FIND OUT WHY SUSAN CZYZO IS MORE THAN A PHOTOGRAPHER
Susan Czyzo was born in Warsaw, Poland and lived there until she was 4 years old. Her family then spent 18 months living just outside of Rome, Italy as refugees; before they were sent to Windsor, Ontario. Susan spent the majority of her childhood and adolescence in Toronto.
Her interest in photography peaked after she completed her Master’s degree in physical therapy in 2009, and had the ability to travel more and for longer periods of time. Her desire to keep improving her photography skills led her to sign up for a digital photography course. In 2019, Susan travelled to Rwanda on assignment with PWB to work with the NGO, Talking Through Art. When Susan is not taking pictures you can find her either hiking, paddle-boarding, surfing, planning her next trip or writing for her blog.
PWB recently sat down with Czyzo to talk about her journey as a photographer and the evolution of her storytelling.
PWB: What makes you more than a photographer?
Susan Czyzo: I seek genuine connections; with people and places. I’m an observer first, patiently waiting in the background while gauging the mood and taking in the scene. I’m a lifelong learner with an endless craving for adventure and a passion for story-telling. I couldn’t ask for a better medium to take me on this journey.
PWB: How has your work as a photographer connected you to your community? to the world?
SC: I’m lucky to live in Toronto, where there are so many opportunities to connect with other creatives, through meet-ups, workshops, galleries, and so on. When I travel, I also look for opportunities to connect with local communities through my work as a photographer, be it volunteering my skills, or participating in a local workshop. I’m also fortunate to have found PWB because through becoming a member, I was able to travel to Rwanda to connect with the staff and members of a beautiful NGO.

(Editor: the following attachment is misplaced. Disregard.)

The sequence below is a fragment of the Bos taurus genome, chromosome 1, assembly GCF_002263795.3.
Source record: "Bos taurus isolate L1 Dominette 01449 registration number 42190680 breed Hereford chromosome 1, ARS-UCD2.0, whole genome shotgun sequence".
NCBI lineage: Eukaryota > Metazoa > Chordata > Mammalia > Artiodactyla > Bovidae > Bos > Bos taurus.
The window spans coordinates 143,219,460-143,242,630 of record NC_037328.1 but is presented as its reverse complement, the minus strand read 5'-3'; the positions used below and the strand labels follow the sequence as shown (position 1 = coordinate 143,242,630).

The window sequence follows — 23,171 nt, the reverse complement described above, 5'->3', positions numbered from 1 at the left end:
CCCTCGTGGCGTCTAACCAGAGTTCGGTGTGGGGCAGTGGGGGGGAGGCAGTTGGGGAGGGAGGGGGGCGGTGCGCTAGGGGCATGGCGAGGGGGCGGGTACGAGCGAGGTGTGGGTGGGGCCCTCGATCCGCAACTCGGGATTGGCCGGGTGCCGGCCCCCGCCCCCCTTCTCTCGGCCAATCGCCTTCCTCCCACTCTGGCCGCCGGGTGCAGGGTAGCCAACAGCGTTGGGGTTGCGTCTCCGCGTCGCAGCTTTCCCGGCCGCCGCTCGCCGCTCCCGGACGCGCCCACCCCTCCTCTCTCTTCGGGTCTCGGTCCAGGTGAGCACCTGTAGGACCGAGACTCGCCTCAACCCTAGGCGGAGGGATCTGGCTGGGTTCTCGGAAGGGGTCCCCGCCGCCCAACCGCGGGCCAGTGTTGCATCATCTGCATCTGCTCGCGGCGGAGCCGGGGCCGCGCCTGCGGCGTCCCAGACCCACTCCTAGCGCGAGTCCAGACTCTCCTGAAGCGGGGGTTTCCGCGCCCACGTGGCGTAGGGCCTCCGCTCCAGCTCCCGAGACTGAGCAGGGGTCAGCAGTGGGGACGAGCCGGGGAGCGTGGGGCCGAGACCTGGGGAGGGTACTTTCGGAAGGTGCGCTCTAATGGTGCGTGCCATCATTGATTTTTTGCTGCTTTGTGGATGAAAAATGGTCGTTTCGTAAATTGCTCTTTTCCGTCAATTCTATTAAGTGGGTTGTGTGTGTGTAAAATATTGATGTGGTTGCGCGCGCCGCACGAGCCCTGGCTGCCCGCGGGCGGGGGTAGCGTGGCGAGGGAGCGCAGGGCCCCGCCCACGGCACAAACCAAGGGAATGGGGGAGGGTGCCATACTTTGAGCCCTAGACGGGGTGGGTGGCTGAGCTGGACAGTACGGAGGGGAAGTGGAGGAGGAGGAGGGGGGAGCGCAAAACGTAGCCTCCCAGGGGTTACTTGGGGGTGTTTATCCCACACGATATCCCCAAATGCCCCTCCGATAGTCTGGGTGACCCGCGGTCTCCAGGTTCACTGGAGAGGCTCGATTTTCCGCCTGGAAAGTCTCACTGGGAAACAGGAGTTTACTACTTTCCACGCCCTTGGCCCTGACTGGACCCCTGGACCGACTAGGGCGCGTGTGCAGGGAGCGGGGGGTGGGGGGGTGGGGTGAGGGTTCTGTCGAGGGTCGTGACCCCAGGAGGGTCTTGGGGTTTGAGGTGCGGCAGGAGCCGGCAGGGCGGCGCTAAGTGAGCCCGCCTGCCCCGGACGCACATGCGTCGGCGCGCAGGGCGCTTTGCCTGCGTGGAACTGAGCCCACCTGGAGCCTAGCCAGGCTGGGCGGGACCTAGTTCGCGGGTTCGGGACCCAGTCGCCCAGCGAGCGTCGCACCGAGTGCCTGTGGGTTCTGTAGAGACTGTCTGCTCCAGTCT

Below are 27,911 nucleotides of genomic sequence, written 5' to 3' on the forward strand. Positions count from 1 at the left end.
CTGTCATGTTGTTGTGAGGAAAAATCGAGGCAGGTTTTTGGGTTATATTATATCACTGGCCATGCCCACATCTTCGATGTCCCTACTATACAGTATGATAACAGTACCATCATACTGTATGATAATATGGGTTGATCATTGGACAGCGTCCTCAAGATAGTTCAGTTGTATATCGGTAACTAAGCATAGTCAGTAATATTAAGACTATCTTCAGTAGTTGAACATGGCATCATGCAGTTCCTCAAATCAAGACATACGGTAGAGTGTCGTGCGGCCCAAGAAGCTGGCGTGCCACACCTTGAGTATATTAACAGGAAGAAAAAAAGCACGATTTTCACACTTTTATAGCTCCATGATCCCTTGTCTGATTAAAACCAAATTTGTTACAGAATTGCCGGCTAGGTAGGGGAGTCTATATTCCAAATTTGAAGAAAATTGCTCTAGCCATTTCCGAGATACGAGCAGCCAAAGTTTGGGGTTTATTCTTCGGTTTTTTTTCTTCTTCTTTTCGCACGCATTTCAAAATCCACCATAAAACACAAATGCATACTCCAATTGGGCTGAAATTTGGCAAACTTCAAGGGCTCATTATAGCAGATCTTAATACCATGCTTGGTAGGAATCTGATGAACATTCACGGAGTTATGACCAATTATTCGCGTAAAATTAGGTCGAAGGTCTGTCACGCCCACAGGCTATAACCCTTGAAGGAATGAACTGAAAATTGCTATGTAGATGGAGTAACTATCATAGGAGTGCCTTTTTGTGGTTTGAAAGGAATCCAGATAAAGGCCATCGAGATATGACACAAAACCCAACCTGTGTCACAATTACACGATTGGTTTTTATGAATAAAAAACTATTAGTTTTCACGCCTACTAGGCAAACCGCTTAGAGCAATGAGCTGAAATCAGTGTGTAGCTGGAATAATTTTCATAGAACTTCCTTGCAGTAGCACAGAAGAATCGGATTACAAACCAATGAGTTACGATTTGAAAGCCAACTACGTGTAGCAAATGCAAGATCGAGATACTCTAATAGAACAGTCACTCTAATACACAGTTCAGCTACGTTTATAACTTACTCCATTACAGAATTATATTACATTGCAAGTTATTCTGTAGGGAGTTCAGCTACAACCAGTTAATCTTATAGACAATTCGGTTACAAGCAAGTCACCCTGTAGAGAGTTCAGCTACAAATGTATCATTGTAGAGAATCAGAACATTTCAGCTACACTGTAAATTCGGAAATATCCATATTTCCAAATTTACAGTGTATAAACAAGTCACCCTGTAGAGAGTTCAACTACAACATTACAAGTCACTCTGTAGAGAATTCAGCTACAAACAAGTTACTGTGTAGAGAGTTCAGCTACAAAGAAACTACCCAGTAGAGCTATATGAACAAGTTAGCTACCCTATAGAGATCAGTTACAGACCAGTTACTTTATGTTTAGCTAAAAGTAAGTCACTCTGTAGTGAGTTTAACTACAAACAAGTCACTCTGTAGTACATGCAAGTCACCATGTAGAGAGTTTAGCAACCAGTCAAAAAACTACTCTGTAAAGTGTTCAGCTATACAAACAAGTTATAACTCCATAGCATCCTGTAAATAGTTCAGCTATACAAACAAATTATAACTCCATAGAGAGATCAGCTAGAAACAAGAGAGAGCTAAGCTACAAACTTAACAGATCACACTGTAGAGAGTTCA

PWB: How does your work challenge existing norms of travel photography?
SC: When I travel, I photograph with an ethical framework guiding me. I am aware of problematic narratives such as the white saviour complex, for example, and stay away from making images that perpetuate this narrative. I do my background work to best understand the history of a location, as well as the sociocultural framework, in order to avoid images that are outdated, inaccurate and insensitive. It’s a work in progress that requires me to be open-minded, sensitive and curious.
PWB: What does storytelling mean to you?
SC: Because storytelling can have such an immense impact on audiences, it comes with great responsibility. As storytellers, we have to represent who or what we’re photographing, accurately, while also capturing the moments that say the most. This is not easy, making storytelling a very mindful and ever-changing process. Storytelling also means making the effort to see the bigger picture as well as the finer details. It’s bringing the audience with you on the journey, through the different emotions, settings and experiences.
What makes you more than a photographer? Become a member and submit today.